It is nicknamed ‘The City Beautiful’ and many associate it with “the happiest place on earth,” Disney World, but Orlando is among 15 cities where poverty is soaring fastest, according to new data released by the Brookings Institute.
Analyzing poverty levels in metro areas and examining the change between 2000 and the period of 2008-2012, Brookings found the growth in metro Orlando’s poor population soared by 81 percent. In other words, in 2000 the area’s poor population was 169,317 but by 2008-2012, the average poor population had skyrocketed to 307,240.
Orlando’s shocking increase of its poor population is juxtaposed against rapid growth in tourist arrivals which topped 59 million in 2013, placing it in the number one spot in the United States. In addition to Disney World, Orlando is home to other major attractions including Universal Studios and Sea World, as well as the Orange County Convention Center – the second largest convention facility in America – where thousands of low-wage workers are employed. As of December 2013, median pay in metro Orlando ranked dead last among the nation’s 50 biggest metropolitan areas and it had the largest share of jobs – 37 percent – paying less than $25,000 a year.
The Brookings report also noted that poverty has become even more concentrated.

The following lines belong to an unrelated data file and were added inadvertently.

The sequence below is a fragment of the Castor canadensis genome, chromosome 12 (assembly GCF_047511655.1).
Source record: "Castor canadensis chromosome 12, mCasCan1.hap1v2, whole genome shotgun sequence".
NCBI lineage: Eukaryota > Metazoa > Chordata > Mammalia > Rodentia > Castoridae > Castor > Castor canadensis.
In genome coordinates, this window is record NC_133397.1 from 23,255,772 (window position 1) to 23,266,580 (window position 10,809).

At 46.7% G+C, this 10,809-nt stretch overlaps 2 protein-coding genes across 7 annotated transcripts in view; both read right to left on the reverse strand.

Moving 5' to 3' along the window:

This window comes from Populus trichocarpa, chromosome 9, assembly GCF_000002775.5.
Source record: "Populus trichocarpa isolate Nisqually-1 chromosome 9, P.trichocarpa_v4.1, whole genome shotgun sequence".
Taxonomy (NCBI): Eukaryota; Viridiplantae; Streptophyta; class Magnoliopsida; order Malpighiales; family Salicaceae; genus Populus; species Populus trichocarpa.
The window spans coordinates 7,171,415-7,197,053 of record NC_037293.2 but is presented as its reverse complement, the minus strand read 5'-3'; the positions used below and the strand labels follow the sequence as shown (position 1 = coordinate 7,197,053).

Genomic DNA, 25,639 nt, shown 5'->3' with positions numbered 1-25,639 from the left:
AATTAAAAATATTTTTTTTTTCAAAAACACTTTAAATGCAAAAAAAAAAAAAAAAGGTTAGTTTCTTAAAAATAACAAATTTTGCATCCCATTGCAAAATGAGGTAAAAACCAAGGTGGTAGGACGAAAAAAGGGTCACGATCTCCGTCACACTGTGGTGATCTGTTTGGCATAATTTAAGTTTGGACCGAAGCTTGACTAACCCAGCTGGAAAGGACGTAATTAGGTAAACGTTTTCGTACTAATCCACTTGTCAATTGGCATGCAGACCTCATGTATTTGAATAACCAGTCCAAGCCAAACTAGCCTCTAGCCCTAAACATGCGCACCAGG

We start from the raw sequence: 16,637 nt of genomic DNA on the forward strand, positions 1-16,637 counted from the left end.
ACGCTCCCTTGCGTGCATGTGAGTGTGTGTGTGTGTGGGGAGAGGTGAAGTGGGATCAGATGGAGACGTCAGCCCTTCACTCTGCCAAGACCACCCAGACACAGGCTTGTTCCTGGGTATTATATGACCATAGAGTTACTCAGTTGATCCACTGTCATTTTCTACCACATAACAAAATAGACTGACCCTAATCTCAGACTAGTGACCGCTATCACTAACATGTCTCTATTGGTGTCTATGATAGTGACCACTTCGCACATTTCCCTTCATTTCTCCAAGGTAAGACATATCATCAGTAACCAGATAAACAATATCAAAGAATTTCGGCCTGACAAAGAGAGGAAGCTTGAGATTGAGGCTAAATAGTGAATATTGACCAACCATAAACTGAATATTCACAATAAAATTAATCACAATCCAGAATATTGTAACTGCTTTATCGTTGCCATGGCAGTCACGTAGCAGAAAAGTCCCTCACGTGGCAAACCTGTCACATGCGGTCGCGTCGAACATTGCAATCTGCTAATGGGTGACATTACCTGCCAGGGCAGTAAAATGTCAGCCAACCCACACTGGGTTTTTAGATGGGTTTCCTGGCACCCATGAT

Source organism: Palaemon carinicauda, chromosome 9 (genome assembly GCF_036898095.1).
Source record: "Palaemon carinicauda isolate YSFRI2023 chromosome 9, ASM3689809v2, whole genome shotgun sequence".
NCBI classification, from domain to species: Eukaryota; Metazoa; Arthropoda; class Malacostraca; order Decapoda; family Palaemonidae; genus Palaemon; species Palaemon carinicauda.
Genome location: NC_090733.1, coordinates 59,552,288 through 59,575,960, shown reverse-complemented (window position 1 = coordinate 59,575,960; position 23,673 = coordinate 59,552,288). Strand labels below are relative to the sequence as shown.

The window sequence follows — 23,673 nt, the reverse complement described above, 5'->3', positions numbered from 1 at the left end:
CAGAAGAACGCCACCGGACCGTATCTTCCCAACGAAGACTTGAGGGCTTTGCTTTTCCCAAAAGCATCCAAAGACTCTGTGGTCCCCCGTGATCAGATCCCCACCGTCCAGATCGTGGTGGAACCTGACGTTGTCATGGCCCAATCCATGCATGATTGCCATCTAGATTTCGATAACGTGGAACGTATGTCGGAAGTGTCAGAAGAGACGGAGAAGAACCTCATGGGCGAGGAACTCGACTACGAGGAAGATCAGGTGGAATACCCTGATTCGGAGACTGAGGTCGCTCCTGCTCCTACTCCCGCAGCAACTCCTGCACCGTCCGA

From the Brookings Institute Report:
“As poverty has spread, it has not done so evenly. Instead it has also become clustered and concentrated in distressed and high-poverty neighborhoods, ending the brief progress made against concentrated poverty during the late 1990s.
“The challenges of poor neighborhoods – including worse health outcomes, higher crime rates, failing schools, and fewer job opportunities – make it that much harder for individuals and families to escape poverty and often perpetuate and entrench poverty across generations. These factors affect not only the residents and communities touched by concentrated disadvantage, but also the regions they inhabit and the ability of those metro areas to grow in inclusive and sustainable ways.”
In addition to Orlando, included among the 15 cities where poverty has skyrocketed are: North Port, Florida; Cape Coral, Florida and Boise, Idaho, according to the Brookings Institute report.